By Steve Haner
Virginia’s anything goes campaign finance environment allowed its dominant electric utility and a green energy political action committee to jointly bankroll the November 8 Democratic steamroller in the state. The amounts they spent amounted to a six-fold increase compared to four years ago, the last time the House of Delegates and State Senate were both on the ballot.
Two massive donors, giving far more than any other companies or special interest groups, are Dominion Energy Virginia (almost $13 million) and Clean Virginia Fund, a state-level political action committee (more than $10 million). Clean Virginia has received most of its funding from a Charlottesville hedge fund magnate, Michael Bills.
Four years ago they gave a combined $4 million, and this time it was closer to $24 million. Why?
Four years ago there was no Virginia Clean Economy Act, no mandatory renewable energy percentages in state law, no mandate to stop the sale of new gasoline vehicles in lockstep with California. Four years ago, Dominion’s $9.8 billion (or more) ocean wind project was still in the planning stages and hadn’t filed for regulatory approval. Now the massive project is underway, one of the few in the U.S. still on track, due to its favorable state regulatory environment.
All of those net-zero pipe dreams are completely safe from legislative interference for another General Assembly cycle. Republican Governor Glenn Youngkin’s decision to remove Virginia from the Regional Greenhouse Gas Initiative carbon tax probably hangs on the 2025 governor’s race, unless a court strikes it down first. As for the Coastal Virginia Offshore Wind project, Youngkin is a major supporter anyway. It was an issue in New Jersey but never Virginia.
The green energy money flowing into the Virginia elections didn’t stop with Dominion or Clean Virginia, of course. The League of Conservation Voters spent another $4 million directly. Mr. Bills’ spouse has her own millions and directly donated almost another $5 million. Smaller industry PACs and players added to the total, and the issue motivated many individual donors. And Virginia’s porous election laws leave much political activity unreported.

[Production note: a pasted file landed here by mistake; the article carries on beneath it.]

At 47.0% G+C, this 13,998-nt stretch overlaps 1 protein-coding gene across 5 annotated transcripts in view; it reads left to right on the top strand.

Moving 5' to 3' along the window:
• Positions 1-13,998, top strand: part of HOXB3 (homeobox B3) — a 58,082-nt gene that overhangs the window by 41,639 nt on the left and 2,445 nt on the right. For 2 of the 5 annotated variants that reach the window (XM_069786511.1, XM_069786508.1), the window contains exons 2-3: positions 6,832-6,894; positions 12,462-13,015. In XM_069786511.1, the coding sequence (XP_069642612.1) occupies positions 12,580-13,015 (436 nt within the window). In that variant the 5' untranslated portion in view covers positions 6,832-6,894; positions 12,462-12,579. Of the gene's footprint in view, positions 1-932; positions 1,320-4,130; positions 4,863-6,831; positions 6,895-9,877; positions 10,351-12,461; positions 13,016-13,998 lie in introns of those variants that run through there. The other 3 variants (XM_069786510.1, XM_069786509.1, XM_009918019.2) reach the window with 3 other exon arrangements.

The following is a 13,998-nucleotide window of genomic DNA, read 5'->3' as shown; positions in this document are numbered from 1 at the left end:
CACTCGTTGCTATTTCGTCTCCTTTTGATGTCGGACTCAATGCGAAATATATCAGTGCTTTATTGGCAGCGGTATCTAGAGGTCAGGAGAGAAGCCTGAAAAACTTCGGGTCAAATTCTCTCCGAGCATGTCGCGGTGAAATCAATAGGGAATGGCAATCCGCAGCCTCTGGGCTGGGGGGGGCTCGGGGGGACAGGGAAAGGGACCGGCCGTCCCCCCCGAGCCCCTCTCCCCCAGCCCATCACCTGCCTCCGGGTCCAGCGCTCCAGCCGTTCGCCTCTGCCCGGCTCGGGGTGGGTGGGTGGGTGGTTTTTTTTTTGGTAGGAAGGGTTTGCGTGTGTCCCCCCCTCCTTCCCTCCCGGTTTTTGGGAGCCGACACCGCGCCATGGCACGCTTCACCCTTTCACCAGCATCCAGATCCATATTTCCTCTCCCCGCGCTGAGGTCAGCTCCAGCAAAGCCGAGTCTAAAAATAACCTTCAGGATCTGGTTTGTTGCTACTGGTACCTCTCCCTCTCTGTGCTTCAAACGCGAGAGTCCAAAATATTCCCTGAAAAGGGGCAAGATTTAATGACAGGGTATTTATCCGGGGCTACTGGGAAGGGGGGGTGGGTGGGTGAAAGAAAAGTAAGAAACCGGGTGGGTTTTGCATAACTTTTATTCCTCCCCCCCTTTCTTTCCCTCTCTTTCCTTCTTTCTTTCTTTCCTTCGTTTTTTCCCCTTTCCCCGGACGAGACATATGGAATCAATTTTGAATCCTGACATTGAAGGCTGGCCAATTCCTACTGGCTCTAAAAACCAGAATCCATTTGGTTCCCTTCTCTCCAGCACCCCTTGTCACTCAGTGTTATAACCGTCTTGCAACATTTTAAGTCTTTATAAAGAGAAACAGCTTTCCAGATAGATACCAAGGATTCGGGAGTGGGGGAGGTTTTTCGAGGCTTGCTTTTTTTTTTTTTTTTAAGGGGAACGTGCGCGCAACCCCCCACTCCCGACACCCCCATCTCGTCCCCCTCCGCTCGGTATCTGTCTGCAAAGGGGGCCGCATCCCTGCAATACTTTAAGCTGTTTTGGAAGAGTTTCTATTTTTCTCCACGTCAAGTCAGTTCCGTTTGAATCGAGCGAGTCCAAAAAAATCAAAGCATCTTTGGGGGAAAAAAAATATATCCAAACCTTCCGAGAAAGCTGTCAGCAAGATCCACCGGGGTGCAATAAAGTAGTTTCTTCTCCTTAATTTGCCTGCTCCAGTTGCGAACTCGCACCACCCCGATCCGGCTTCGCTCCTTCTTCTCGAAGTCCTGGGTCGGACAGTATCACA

Four years ago, the largest sum Dominion gave to any individual candidate was $82,500. This time around, so far, 15 candidates received more than $250,000 from it, and the highest amount donated was almost $700,000. That went to an unopposed Democrat who will now be the new Speaker of the House. Clean Virginia’s largest donations exceed $600,000, including to two Democrats who won two of the most watched Senate seats.
The campaign messaging usually touched on energy issues only tangentially and was never the focus of major advertising dollars. In part, that was because no candidates really took the contrary position and challenged any of Virginia’s green energy legal structure, except from some mentions of the electric vehicle mandate and vague complaints that incumbents had voted to increase energy costs.
The voters were not hearing about energy and were instead bombarded with messaging on the Democrats’ key social issue, abortion. It is fair to claim green energy paid for many of those ads. But the money trail reveals this was an election about energy policy after all. The reform agenda that could have been part of the discussion was lost.
While Dominion and Clean Virginia often disagree over regulatory issues, on many issues they are closely aligned. If any serious effort is put forward now to repeal or amend the Virginia Clean Economy Act, both will lobby against ending the net zero targets. Both are keen for electric vehicles and will work to protect that mandate. Both strongly support Dominion’s offshore wind development and rapidly growing fleet of solar farms.
Dominion’s money is fairly evenly divided between Republicans and Democrats. Clean Virginia over its years of giving has provided 98% to Democrats. So Dominion did fund some of the Republican messaging and has far more influence with Republicans than does Clean Virginia. In some key races, Dominion’s money was on one side and Clean Virginia’s on the other. That way the ultimate winner would be beholden to at least one of the entities when the push came on a future bill. All bets were covered.
A $24 million investment in keeping the legislature compliant and obedient makes perfect sense once you realize the billions and billions of dollars the transition to wind, solar and battery will extract from Virginia’s residential and business ratepayers over the next decade. Dominion and Clean Virginia both understand return on investment.
This is the biggest mistake offshore wind developers in New Jersey and New York made, the ones that in recent weeks have backed out of various offshore wind deals. They failed to take the additional step of buying themselves a friendly legislature to write the procurement rules. Of course, those states both have campaign contribution limits in their laws, an inconvenience not faced by Dominion Energy or Clean Virginia